Advancing the Culture of Entrepreneurship in West Virginia

In my two roles advocating entrepreneurship in West Virginia, I often hear people say that one of the obstacles to new business growth is that West Virginia has no established culture of entrepreneurship, as its economy has historically been fueled by natural resources with large companies in the forefront. But that impression is incorrect and needs to be removed, if West Virginia is to become one of the leading champions of new business growth in the 21st century.

Part of the challenge is language: “entrepreneurship” is often associated with technology and cutting-edge initiatives, when in fact “entrepreneurship” is simply starting up a business, and West Virginia has centuries of experience starting up businesses.

I see evidence of it all the time, as I travel within the state in my dual capacities as Entrepreneur in Residence at Marshall University and as an Advocate for Right to Start, the national nonprofit organization championing entrepreneurship as a civic priority. I see it in the many shops on Oak Street in my hometown of Kenova. I see it in the many small businesses that serve the West Virginians who work for larger companies and that, in many cases, serve those companies, too. 

I also see it in the informal businesses that dot the state: the firewood being sold by the side of the road, for instance. They may not be incorporated businesses, but they reflect a culture of entrepreneurship nevertheless. Side hustles have long been part of entrepreneurship.

I hear it, too, from students at Marshall University who turn to me for advice, as they plan to fulfill their dreams of business ownership. I hear it, as I speak with entrepreneurs for Right to Start about the challenges they face and the obstacles that could be cleared to ease the path.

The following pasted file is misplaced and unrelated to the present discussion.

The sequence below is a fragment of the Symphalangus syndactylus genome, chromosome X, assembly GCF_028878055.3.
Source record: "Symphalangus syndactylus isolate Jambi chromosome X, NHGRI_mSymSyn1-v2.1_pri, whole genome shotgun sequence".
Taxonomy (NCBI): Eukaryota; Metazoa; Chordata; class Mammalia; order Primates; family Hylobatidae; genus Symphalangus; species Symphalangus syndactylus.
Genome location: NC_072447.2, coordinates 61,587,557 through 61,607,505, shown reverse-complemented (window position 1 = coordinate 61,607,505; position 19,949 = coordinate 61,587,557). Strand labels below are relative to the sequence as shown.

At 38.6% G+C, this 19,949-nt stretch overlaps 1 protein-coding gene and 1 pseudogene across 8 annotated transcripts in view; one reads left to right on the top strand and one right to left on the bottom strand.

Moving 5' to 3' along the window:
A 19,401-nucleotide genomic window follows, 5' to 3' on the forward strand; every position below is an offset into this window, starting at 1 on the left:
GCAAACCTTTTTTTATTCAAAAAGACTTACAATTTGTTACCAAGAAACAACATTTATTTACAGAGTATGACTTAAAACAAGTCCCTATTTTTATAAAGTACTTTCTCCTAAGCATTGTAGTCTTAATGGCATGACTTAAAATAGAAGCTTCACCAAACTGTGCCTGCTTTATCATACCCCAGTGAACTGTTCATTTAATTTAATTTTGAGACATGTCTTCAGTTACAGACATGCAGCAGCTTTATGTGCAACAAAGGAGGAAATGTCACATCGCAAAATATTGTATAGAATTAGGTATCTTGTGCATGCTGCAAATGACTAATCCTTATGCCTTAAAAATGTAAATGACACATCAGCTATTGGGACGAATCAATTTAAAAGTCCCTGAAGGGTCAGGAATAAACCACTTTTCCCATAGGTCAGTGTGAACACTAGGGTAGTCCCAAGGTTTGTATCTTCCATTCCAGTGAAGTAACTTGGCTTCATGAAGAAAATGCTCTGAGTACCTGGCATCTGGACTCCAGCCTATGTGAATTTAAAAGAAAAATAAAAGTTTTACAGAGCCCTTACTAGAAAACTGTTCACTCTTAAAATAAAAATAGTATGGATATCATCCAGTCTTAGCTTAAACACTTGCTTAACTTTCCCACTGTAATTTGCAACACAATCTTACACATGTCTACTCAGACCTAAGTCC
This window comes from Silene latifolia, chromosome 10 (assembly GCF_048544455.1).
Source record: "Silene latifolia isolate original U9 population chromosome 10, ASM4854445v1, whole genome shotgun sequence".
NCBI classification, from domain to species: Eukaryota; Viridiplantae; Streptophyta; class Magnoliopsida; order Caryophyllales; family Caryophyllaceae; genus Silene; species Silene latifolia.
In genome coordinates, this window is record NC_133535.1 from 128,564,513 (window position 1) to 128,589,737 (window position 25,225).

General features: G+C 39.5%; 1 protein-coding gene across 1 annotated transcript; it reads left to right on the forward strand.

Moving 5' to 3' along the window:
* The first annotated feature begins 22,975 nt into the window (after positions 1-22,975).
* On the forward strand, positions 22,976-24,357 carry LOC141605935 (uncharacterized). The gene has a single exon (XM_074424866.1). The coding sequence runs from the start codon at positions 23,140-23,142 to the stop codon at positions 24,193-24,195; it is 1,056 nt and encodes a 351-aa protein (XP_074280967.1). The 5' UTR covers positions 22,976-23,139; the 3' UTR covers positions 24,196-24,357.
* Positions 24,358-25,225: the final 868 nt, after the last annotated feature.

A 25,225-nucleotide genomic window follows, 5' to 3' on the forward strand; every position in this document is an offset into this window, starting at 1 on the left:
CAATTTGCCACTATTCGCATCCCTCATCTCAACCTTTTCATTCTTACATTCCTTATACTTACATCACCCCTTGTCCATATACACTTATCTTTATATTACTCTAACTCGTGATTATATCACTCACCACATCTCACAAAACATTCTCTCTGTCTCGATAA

Fortunately, West Virginia has the best of both worlds: a centuries-old legacy of small business startups and high-tech resources to catapult West Virginia’s economy forward. Both are vital.

Key among those resources is Marshall University, whose president Brad D. Smith, the former CEO of Intuit, is a leading national champion of entrepreneurship. He is prioritizing design thinking – Silicon Valley’s methodology for innovation – and championing it across the university, the state, and the nation. Marshall’s Center for Innovation and Entrepreneurship (iCenter) is a leading force for growing new businesses in West Virginia, and the opening of Marshall’s 78,000-square-foot Brad D. Smith Center for Business & Innovation is a major step for Huntington and West Virginia.

The challenge is to see entrepreneurship not as something new being imported from outside, but as something that is inherent to West Virginia – something that has been here all along and that needs to be celebrated and cultivated in new ways. It’s not a departure from West Virginia’s history; it’s an evolution of it.

Entrepreneurs are simply problem-solvers. They see something missing from the landscape – whether it’s a new store or a new application of technology – and they set out to fix it. 

Often the entrepreneur is seen as a solitary figure: starting a business alone in the kitchen or the garage. But what’s needed is an infrastructure that supports, celebrates, and encourages new businesses and those who aspire to start them. What’s needed is a recognition that small businesses are the centerpiece of our economy and should be heralded as such.

All West Virginians can help in two easy ways. First, let your elected officials know that you care about new business growth and want to see it prioritized statewide. Nationally, young businesses create virtually all job growth.

Second, when a new business starts in your town or neighborhood, try it out. Give the entrepreneur a chance to show you what he or she can do. If you like the product, go back again and tell your friends. 

Every small business depends on its customers. Give every new business a chance, and you’ll see your town and the state prosper.

Ariana Shives, a resident of Kenova, is Entrepreneur in Residence at Marshall University and an Advocate for Right to Start. She is a social entrepreneur and product designer passionate about design thinking and social impact. Her work is focused on education and helping startups and small businesses develop their brands and meaningfully engage with their customers. Ariana is also the Head of Product Design at Kairos Financial, a fintech startup on a mission to provide simple, relatable, proven financial education and resources to the rest of us. She graduated from the University of Southern California in 2017 with a Bachelor’s degree in Neuroscience and in 2019 with a Master’s degree in Social Entrepreneurship from USC’s Marshall School of Business.